Destroy All Monsters by Sam J. Miller science fiction and fantasy book and audiobook reviewsDestroy All Monsters by Sam J. Miller science fiction and fantasy book and audiobook reviewsDestroy All Monsters by Sam J. Miller

It’s interesting reading Sam J. Miller’s Destroy All Monsters (2019) with Akwaeke Emezi’s Pet still fresh in my mind. Both novels deal with child abuse and the question of what a “monster” is. Clearly, these themes are out there in the zeitgeist, and they’re resonating with readers; both books have been named Locus finalists in the Young Adult category.

Destroy All Monsters alternates between two points of view: high school best friends Ash and Solomon. Ash is an aspiring photographer on the trail of a group that’s been committing hateful acts of vandalism around town. Solomon is struggling with a mental illness and sees the world through a fantastical lens; in his hallucinations (or visions), he rides a dinosaur, Ash is a refugee princess, and both are in danger because they are “othersiders” — people who have magic. Both teens have one big hole in their memory: a night when they were twelve years old and something terrible happened.

Sam J. Miller

Sam J. Miller

Solomon’s fantasy storyline runs parallel to Ash’s “real world” one, but this is confusing for much of the book. Sometimes the two narratives are not parallel enough; for example, Solomon’s stepbrother Connor is Ash’s sexy friend-with-benefits in her chapters and a little kid in Solomon’s. There turns out to be a reason for this, but it’s kind of an icky whiplash when you’re in the middle of it. Other times, they’re too synced up. Sometimes Solomon will have the same conversation, verbatim, that Ash just had, even though Solomon wasn’t there for the latter. This was distracting, because I started expecting a twist where it would turn out that either Ash or Solomon did not really exist and was a figment of the other’s imagination.

The ending is moving in terms of the interpersonal relationships, but left me dissatisfied in terms of the magical elements. I felt that it conflated the creative imagination with mental illness in a way that was kind of a disservice to both.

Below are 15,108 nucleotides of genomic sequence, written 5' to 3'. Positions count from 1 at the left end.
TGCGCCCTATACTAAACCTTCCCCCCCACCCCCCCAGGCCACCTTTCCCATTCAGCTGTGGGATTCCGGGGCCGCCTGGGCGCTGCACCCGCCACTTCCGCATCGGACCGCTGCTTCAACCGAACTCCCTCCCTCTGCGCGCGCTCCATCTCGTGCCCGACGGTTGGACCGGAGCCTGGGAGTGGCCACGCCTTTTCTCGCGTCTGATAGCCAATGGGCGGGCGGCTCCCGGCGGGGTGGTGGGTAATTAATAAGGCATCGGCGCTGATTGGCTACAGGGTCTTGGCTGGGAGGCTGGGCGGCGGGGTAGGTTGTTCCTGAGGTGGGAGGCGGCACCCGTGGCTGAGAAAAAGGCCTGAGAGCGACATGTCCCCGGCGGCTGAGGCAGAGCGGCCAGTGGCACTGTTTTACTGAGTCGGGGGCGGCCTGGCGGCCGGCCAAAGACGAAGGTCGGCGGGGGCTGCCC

Destroy All Monsters is an ambitious, experimental book that aims high but, for me at least, doesn’t quite hit. It’s just too confusing for too long. It might be worth a shot if you’re interested in mental-illness themes, though, and I would also recommend Neal Shusterman’s Challenger Deep, which similarly alternates between real-world and hallucinatory chapters.

Published in 2019. A crucial, genre-bending tale, equal parts Ned Vizzini and Patrick Ness, about the life-saving power of friendship. Solomon and Ash both experienced a traumatic event when they were twelve. Ash lost all memory of that event when she fell from Solomon’s treehouse. Since then, Solomon has retreated further and further into a world he seems to have created in his own mind. One that insulates him from reality, but crawls with foes and monsters . . . in both animal and human form. As Solomon slips further into the place he calls Darkside, Ash realizes her only chance to free her best friend from his pain is to recall exactly what happened that day in his backyard and face the truth—together. Fearless and profound, Sam J. Miller’s follow up to his award-winning debut novel, The Art of Starving, spins an intimate and impactful tale that will linger with readers.


  • Kelly Lasiter

    KELLY LASITER, with us since July 2008, is a mild-mannered academic administrative assistant by day, but at night she rules over a private empire of tottering bookshelves. Kelly is most fond of fantasy set in a historical setting (a la Jo Graham) or in a setting that echoes a real historical period (a la George RR Martin and Jacqueline Carey). She also enjoys urban fantasy and its close cousin, paranormal romance, though she believes these subgenres’ recent burst in popularity has resulted in an excess of dreck. She is a sucker for pretty prose (she majored in English, after all) and mythological themes.